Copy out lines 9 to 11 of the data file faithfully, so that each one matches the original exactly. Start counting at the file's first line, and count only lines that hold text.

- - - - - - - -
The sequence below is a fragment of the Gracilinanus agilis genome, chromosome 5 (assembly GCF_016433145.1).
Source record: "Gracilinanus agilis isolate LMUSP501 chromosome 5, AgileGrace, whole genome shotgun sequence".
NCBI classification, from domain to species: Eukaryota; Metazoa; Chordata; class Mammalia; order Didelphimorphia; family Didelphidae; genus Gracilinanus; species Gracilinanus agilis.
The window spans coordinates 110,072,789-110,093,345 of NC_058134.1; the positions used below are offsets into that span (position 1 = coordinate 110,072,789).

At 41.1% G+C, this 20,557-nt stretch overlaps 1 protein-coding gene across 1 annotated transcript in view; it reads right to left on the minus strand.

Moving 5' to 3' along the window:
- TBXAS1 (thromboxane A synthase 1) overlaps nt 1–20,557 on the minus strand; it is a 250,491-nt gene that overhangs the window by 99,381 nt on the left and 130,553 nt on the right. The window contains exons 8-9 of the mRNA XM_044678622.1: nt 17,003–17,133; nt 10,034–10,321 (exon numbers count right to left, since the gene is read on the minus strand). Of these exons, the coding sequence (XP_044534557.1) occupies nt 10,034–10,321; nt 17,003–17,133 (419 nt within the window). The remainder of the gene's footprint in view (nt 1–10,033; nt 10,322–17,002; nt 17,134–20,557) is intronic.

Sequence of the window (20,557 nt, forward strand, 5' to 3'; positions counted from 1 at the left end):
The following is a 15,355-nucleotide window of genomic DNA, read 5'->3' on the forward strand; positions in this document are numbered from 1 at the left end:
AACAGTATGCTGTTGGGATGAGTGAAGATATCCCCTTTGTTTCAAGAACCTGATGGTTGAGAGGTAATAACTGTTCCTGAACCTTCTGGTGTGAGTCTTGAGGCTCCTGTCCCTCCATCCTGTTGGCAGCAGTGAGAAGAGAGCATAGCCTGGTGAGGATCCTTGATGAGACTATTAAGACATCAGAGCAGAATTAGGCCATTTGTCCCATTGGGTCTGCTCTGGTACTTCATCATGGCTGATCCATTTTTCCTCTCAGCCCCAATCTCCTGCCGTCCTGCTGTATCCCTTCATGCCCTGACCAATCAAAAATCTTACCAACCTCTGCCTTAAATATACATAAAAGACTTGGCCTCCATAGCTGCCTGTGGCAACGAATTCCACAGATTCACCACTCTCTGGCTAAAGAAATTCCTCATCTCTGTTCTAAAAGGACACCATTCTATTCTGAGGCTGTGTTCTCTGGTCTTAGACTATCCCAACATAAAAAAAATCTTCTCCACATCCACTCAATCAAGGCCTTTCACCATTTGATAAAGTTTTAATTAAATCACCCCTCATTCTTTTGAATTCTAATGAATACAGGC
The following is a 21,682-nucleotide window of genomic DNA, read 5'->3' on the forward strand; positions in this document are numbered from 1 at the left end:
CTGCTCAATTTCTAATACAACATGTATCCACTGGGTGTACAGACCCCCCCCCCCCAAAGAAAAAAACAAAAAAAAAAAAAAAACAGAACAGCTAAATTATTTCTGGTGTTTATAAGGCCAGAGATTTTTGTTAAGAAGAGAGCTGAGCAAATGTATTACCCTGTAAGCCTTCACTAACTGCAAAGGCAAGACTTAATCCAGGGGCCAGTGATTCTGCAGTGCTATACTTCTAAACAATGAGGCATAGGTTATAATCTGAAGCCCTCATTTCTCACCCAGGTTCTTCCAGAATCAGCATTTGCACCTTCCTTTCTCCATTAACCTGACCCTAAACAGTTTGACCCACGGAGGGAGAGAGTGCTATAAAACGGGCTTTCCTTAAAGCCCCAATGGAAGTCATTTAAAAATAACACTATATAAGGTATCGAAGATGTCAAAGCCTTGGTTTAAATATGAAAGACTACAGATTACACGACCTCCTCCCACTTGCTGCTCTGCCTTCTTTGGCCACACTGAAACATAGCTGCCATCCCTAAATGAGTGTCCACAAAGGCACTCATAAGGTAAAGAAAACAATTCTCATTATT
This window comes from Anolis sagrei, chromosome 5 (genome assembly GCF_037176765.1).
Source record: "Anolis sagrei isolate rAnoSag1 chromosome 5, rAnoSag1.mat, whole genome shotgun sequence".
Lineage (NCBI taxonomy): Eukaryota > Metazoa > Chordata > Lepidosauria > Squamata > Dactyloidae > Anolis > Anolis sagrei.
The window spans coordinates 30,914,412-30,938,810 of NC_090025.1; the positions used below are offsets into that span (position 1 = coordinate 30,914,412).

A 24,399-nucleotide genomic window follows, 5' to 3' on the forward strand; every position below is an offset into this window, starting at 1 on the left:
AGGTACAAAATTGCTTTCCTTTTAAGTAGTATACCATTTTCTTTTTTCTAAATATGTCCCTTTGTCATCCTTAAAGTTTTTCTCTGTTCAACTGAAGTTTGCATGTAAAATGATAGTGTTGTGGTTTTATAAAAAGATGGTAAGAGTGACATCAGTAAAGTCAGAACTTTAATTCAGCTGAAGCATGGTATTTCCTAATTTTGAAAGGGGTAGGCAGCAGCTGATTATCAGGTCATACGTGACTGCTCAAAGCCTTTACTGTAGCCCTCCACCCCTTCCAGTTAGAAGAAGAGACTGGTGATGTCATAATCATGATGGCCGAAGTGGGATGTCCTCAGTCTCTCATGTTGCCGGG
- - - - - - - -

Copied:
The following is a 15,355-nucleotide window of genomic DNA, read 5'->3' on the forward strand; positions in this document are numbered from 1 at the left end:
AACAGTATGCTGTTGGGATGAGTGAAGATATCCCCTTTGTTTCAAGAACCTGATGGTTGAGAGGTAATAACTGTTCCTGAACCTTCTGGTGTGAGTCTTGAGGCTCCTGTCCCTCCATCCTGTTGGCAGCAGTGAGAAGAGAGCATAGCCTGGTGAGGATCCTTGATGAGACTATTAAGACATCAGAGCAGAATTAGGCCATTTGTCCCATTGGGTCTGCTCTGGTACTTCATCATGGCTGATCCATTTTTCCTCTCAGCCCCAATCTCCTGCCGTCCTGCTGTATCCCTTCATGCCCTGACCAATCAAAAATCTTACCAACCTCTGCCTTAAATATACATAAAAGACTTGGCCTCCATAGCTGCCTGTGGCAACGAATTCCACAGATTCACCACTCTCTGGCTAAAGAAATTCCTCATCTCTGTTCTAAAAGGACACCATTCTATTCTGAGGCTGTGTTCTCTGGTCTTAGACTATCCCAACATAAAAAAAATCTTCTCCACATCCACTCAATCAAGGCCTTTCACCATTTGATAAAGTTTTAATTAAATCACCCCTCATTCTTTTGAATTCTAATGAATACAGGC
The following is a 21,682-nucleotide window of genomic DNA, read 5'->3' on the forward strand; positions in this document are numbered from 1 at the left end: